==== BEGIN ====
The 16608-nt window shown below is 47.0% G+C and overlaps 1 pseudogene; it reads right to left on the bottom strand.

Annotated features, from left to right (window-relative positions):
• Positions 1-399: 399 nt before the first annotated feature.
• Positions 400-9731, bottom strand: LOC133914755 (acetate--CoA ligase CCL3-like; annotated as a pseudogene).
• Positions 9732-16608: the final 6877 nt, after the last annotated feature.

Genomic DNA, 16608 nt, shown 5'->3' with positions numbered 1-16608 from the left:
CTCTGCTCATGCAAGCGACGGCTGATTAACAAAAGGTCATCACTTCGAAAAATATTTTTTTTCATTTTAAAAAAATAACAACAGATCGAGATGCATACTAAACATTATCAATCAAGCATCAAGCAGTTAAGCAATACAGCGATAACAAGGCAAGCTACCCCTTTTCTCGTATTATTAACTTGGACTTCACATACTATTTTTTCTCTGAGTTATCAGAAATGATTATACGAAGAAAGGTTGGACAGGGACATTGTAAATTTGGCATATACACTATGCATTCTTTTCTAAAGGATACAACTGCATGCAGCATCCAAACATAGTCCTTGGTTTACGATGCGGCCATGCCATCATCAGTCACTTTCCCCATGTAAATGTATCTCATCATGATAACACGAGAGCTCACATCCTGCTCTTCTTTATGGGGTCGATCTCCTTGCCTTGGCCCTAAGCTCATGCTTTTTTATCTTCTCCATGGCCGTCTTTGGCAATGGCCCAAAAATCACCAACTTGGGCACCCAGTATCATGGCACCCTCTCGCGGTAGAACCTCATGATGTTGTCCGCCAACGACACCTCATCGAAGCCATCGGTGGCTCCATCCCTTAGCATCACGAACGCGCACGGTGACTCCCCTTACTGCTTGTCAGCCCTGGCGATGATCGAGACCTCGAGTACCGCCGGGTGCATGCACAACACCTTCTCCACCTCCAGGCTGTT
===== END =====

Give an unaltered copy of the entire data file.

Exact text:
The 16608-nt window shown below is 47.0% G+C and overlaps 1 pseudogene; it reads right to left on the bottom strand.

Annotated features, from left to right (window-relative positions):
• Positions 1-399: 399 nt before the first annotated feature.
• Positions 400-9731, bottom strand: LOC133914755 (acetate--CoA ligase CCL3-like; annotated as a pseudogene).
• Positions 9732-16608: the final 6877 nt, after the last annotated feature.

Genomic DNA, 16608 nt, shown 5'->3' with positions numbered 1-16608 from the left:
CTCTGCTCATGCAAGCGACGGCTGATTAACAAAAGGTCATCACTTCGAAAAATATTTTTTTTCATTTTAAAAAAATAACAACAGATCGAGATGCATACTAAACATTATCAATCAAGCATCAAGCAGTTAAGCAATACAGCGATAACAAGGCAAGCTACCCCTTTTCTCGTATTATTAACTTGGACTTCACATACTATTTTTTCTCTGAGTTATCAGAAATGATTATACGAAGAAAGGTTGGACAGGGACATTGTAAATTTGGCATATACACTATGCATTCTTTTCTAAAGGATACAACTGCATGCAGCATCCAAACATAGTCCTTGGTTTACGATGCGGCCATGCCATCATCAGTCACTTTCCCCATGTAAATGTATCTCATCATGATAACACGAGAGCTCACATCCTGCTCTTCTTTATGGGGTCGATCTCCTTGCCTTGGCCCTAAGCTCATGCTTTTTTATCTTCTCCATGGCCGTCTTTGGCAATGGCCCAAAAATCACCAACTTGGGCACCCAGTATCATGGCACCCTCTCGCGGTAGAACCTCATGATGTTGTCCGCCAACGACACCTCATCGAAGCCATCGGTGGCTCCATCCCTTAGCATCACGAACGCGCACGGTGACTCCCCTTACTGCTTGTCAGCCCTGGCGATGATCGAGACCTCGAGTACCGCCGGGTGCATGCACAACACCTTCTCCACCTCCAGGCTGTT